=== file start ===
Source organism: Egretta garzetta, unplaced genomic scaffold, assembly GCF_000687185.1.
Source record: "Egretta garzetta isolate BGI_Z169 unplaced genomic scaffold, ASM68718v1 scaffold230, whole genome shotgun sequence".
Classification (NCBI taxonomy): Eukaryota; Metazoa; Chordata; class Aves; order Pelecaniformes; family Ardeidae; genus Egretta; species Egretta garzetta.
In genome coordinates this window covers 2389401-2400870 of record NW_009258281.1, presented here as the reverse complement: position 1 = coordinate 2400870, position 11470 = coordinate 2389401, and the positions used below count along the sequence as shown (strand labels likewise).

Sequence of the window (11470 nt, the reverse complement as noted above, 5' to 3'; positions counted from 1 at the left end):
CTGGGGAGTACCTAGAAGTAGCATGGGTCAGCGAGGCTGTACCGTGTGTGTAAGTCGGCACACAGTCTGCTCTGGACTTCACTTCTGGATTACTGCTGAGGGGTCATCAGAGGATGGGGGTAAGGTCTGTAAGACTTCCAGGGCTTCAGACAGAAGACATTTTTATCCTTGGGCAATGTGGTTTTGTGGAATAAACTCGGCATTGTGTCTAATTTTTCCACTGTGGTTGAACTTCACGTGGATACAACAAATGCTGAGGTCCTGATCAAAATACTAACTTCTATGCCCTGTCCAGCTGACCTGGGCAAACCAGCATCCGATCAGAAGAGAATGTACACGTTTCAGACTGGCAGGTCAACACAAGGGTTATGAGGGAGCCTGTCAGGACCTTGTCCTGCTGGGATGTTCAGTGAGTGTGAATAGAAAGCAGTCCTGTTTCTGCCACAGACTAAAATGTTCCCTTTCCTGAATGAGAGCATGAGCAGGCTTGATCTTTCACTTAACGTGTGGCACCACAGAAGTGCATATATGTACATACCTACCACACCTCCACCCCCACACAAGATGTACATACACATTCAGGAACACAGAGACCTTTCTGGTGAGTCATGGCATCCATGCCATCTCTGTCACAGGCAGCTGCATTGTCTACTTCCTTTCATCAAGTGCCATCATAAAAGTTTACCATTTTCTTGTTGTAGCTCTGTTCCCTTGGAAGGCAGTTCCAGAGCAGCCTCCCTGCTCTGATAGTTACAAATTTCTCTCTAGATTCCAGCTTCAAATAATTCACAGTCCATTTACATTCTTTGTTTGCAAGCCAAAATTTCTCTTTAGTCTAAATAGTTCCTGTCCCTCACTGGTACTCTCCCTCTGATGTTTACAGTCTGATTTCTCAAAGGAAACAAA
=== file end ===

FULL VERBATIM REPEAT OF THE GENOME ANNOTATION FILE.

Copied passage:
Source organism: Egretta garzetta, unplaced genomic scaffold, assembly GCF_000687185.1.
Source record: "Egretta garzetta isolate BGI_Z169 unplaced genomic scaffold, ASM68718v1 scaffold230, whole genome shotgun sequence".
Classification (NCBI taxonomy): Eukaryota; Metazoa; Chordata; class Aves; order Pelecaniformes; family Ardeidae; genus Egretta; species Egretta garzetta.
In genome coordinates this window covers 2389401-2400870 of record NW_009258281.1, presented here as the reverse complement: position 1 = coordinate 2400870, position 11470 = coordinate 2389401, and the positions used below count along the sequence as shown (strand labels likewise).

Sequence of the window (11470 nt, the reverse complement as noted above, 5' to 3'; positions counted from 1 at the left end):
CTGGGGAGTACCTAGAAGTAGCATGGGTCAGCGAGGCTGTACCGTGTGTGTAAGTCGGCACACAGTCTGCTCTGGACTTCACTTCTGGATTACTGCTGAGGGGTCATCAGAGGATGGGGGTAAGGTCTGTAAGACTTCCAGGGCTTCAGACAGAAGACATTTTTATCCTTGGGCAATGTGGTTTTGTGGAATAAACTCGGCATTGTGTCTAATTTTTCCACTGTGGTTGAACTTCACGTGGATACAACAAATGCTGAGGTCCTGATCAAAATACTAACTTCTATGCCCTGTCCAGCTGACCTGGGCAAACCAGCATCCGATCAGAAGAGAATGTACACGTTTCAGACTGGCAGGTCAACACAAGGGTTATGAGGGAGCCTGTCAGGACCTTGTCCTGCTGGGATGTTCAGTGAGTGTGAATAGAAAGCAGTCCTGTTTCTGCCACAGACTAAAATGTTCCCTTTCCTGAATGAGAGCATGAGCAGGCTTGATCTTTCACTTAACGTGTGGCACCACAGAAGTGCATATATGTACATACCTACCACACCTCCACCCCCACACAAGATGTACATACACATTCAGGAACACAGAGACCTTTCTGGTGAGTCATGGCATCCATGCCATCTCTGTCACAGGCAGCTGCATTGTCTACTTCCTTTCATCAAGTGCCATCATAAAAGTTTACCATTTTCTTGTTGTAGCTCTGTTCCCTTGGAAGGCAGTTCCAGAGCAGCCTCCCTGCTCTGATAGTTACAAATTTCTCTCTAGATTCCAGCTTCAAATAATTCACAGTCCATTTACATTCTTTGTTTGCAAGCCAAAATTTCTCTTTAGTCTAAATAGTTCCTGTCCCTCACTGGTACTCTCCCTCTGATGTTTACAGTCTGATTTCTCAAAGGAAACAAA